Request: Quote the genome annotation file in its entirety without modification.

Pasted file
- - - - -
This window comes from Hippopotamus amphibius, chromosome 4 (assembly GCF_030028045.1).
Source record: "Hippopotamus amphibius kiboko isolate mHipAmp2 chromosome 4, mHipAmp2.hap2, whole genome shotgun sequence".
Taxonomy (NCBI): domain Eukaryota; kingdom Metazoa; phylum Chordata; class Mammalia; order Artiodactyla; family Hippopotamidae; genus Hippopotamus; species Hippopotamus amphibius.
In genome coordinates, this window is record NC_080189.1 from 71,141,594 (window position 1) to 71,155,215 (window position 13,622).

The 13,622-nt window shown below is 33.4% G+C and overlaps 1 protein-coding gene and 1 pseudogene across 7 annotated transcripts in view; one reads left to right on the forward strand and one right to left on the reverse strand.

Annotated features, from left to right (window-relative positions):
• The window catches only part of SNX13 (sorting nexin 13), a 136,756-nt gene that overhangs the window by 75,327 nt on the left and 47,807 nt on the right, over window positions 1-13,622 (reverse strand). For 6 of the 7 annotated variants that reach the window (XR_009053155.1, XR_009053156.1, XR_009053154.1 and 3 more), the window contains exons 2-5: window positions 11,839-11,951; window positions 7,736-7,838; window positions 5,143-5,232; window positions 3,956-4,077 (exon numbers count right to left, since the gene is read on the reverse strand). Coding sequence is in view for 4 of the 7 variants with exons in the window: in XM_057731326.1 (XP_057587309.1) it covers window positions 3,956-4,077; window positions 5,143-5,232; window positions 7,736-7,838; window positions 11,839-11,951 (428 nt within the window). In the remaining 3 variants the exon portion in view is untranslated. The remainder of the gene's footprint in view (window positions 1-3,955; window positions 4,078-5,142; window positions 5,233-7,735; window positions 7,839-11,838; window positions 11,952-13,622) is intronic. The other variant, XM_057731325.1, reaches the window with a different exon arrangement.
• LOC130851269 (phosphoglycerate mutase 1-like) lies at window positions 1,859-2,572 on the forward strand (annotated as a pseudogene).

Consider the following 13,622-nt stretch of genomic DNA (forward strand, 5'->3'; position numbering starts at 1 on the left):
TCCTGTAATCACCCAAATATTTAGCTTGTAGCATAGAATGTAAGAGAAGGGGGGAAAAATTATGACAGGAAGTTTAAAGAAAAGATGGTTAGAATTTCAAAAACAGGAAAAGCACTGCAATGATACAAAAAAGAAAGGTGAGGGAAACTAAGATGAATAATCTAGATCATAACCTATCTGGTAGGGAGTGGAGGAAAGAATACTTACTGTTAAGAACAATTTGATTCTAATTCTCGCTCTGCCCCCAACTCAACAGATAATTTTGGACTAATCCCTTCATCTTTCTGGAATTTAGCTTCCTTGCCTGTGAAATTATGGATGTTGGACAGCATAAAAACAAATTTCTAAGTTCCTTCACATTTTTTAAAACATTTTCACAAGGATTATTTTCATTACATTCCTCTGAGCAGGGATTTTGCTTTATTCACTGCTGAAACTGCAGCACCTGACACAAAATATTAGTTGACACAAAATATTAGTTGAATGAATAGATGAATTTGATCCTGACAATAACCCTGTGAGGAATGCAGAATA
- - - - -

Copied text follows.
This window comes from Hippopotamus amphibius, chromosome 4 (assembly GCF_030028045.1).
Source record: "Hippopotamus amphibius kiboko isolate mHipAmp2 chromosome 4, mHipAmp2.hap2, whole genome shotgun sequence".
Taxonomy (NCBI): domain Eukaryota; kingdom Metazoa; phylum Chordata; class Mammalia; order Artiodactyla; family Hippopotamidae; genus Hippopotamus; species Hippopotamus amphibius.
In genome coordinates, this window is record NC_080189.1 from 71,141,594 (window position 1) to 71,155,215 (window position 13,622).

The 13,622-nt window shown below is 33.4% G+C and overlaps 1 protein-coding gene and 1 pseudogene across 7 annotated transcripts in view; one reads left to right on the forward strand and one right to left on the reverse strand.

Annotated features, from left to right (window-relative positions):
• The window catches only part of SNX13 (sorting nexin 13), a 136,756-nt gene that overhangs the window by 75,327 nt on the left and 47,807 nt on the right, over window positions 1-13,622 (reverse strand). For 6 of the 7 annotated variants that reach the window (XR_009053155.1, XR_009053156.1, XR_009053154.1 and 3 more), the window contains exons 2-5: window positions 11,839-11,951; window positions 7,736-7,838; window positions 5,143-5,232; window positions 3,956-4,077 (exon numbers count right to left, since the gene is read on the reverse strand). Coding sequence is in view for 4 of the 7 variants with exons in the window: in XM_057731326.1 (XP_057587309.1) it covers window positions 3,956-4,077; window positions 5,143-5,232; window positions 7,736-7,838; window positions 11,839-11,951 (428 nt within the window). In the remaining 3 variants the exon portion in view is untranslated. The remainder of the gene's footprint in view (window positions 1-3,955; window positions 4,078-5,142; window positions 5,233-7,735; window positions 7,839-11,838; window positions 11,952-13,622) is intronic. The other variant, XM_057731325.1, reaches the window with a different exon arrangement.
• LOC130851269 (phosphoglycerate mutase 1-like) lies at window positions 1,859-2,572 on the forward strand (annotated as a pseudogene).

Consider the following 13,622-nt stretch of genomic DNA (forward strand, 5'->3'; position numbering starts at 1 on the left):
TCCTGTAATCACCCAAATATTTAGCTTGTAGCATAGAATGTAAGAGAAGGGGGGAAAAATTATGACAGGAAGTTTAAAGAAAAGATGGTTAGAATTTCAAAAACAGGAAAAGCACTGCAATGATACAAAAAAGAAAGGTGAGGGAAACTAAGATGAATAATCTAGATCATAACCTATCTGGTAGGGAGTGGAGGAAAGAATACTTACTGTTAAGAACAATTTGATTCTAATTCTCGCTCTGCCCCCAACTCAACAGATAATTTTGGACTAATCCCTTCATCTTTCTGGAATTTAGCTTCCTTGCCTGTGAAATTATGGATGTTGGACAGCATAAAAACAAATTTCTAAGTTCCTTCACATTTTTTAAAACATTTTCACAAGGATTATTTTCATTACATTCCTCTGAGCAGGGATTTTGCTTTATTCACTGCTGAAACTGCAGCACCTGACACAAAATATTAGTTGACACAAAATATTAGTTGAATGAATAGATGAATTTGATCCTGACAATAACCCTGTGAGGAATGCAGAATA